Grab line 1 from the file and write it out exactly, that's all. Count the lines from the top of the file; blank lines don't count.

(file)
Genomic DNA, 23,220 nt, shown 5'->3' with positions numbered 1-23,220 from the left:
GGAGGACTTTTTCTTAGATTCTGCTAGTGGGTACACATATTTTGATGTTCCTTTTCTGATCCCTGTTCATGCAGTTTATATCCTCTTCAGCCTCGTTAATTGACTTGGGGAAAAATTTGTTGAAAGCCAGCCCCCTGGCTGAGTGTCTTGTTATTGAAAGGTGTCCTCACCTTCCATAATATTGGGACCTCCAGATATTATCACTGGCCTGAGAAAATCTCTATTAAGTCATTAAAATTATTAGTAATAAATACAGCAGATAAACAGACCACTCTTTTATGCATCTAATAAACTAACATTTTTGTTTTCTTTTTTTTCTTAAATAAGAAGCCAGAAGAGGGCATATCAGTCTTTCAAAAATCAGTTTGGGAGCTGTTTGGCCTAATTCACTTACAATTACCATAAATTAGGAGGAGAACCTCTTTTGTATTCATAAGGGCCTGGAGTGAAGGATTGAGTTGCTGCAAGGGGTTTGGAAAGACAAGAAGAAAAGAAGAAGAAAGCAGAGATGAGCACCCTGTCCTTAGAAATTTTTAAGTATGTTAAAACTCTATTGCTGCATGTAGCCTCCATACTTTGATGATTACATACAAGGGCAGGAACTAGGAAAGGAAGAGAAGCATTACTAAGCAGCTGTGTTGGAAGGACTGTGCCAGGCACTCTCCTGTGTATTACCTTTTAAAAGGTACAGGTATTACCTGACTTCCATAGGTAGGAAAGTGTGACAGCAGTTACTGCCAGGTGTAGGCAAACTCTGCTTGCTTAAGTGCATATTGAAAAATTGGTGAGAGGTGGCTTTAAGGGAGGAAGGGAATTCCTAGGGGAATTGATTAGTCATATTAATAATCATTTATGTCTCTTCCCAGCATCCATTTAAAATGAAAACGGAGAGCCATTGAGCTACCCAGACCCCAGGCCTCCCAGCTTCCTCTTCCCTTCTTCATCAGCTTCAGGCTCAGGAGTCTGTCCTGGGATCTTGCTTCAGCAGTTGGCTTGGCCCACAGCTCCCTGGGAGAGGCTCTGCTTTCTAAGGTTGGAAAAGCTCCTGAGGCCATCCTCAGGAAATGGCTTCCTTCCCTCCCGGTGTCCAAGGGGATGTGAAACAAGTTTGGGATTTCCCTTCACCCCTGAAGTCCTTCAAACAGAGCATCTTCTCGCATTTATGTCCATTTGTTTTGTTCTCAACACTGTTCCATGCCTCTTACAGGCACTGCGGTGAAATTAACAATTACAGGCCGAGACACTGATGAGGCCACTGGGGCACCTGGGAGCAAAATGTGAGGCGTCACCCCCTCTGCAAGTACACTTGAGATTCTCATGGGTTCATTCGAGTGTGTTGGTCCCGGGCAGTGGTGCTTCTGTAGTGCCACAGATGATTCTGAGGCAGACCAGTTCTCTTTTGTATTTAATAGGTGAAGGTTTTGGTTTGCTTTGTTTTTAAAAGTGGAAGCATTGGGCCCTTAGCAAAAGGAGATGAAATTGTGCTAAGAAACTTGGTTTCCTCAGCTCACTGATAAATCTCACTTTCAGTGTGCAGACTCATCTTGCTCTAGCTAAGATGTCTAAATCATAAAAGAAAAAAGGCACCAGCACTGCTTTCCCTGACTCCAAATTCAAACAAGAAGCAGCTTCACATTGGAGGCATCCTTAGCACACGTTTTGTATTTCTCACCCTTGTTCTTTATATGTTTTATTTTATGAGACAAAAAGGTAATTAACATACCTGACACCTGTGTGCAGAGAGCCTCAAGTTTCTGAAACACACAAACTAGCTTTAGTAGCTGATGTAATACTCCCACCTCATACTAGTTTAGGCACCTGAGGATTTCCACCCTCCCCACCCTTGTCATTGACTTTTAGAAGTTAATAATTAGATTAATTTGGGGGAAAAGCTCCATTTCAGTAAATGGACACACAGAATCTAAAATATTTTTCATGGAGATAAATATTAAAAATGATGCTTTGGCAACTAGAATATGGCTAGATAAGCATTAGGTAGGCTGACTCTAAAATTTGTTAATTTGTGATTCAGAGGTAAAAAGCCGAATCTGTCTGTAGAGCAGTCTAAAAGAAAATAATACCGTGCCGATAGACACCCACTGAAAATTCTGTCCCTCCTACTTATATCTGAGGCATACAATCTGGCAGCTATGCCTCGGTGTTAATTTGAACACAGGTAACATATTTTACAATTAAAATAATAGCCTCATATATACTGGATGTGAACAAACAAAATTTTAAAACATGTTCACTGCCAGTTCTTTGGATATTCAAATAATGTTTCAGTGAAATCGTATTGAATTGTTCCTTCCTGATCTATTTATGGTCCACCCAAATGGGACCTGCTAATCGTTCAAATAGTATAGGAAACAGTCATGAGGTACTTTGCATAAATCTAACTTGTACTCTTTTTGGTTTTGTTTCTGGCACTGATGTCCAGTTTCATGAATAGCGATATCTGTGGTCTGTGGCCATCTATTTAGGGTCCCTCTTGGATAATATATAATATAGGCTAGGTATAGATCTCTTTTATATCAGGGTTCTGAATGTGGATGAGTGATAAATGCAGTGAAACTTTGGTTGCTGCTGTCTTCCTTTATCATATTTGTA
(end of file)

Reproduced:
Genomic DNA, 23,220 nt, shown 5'->3' with positions numbered 1-23,220 from the left: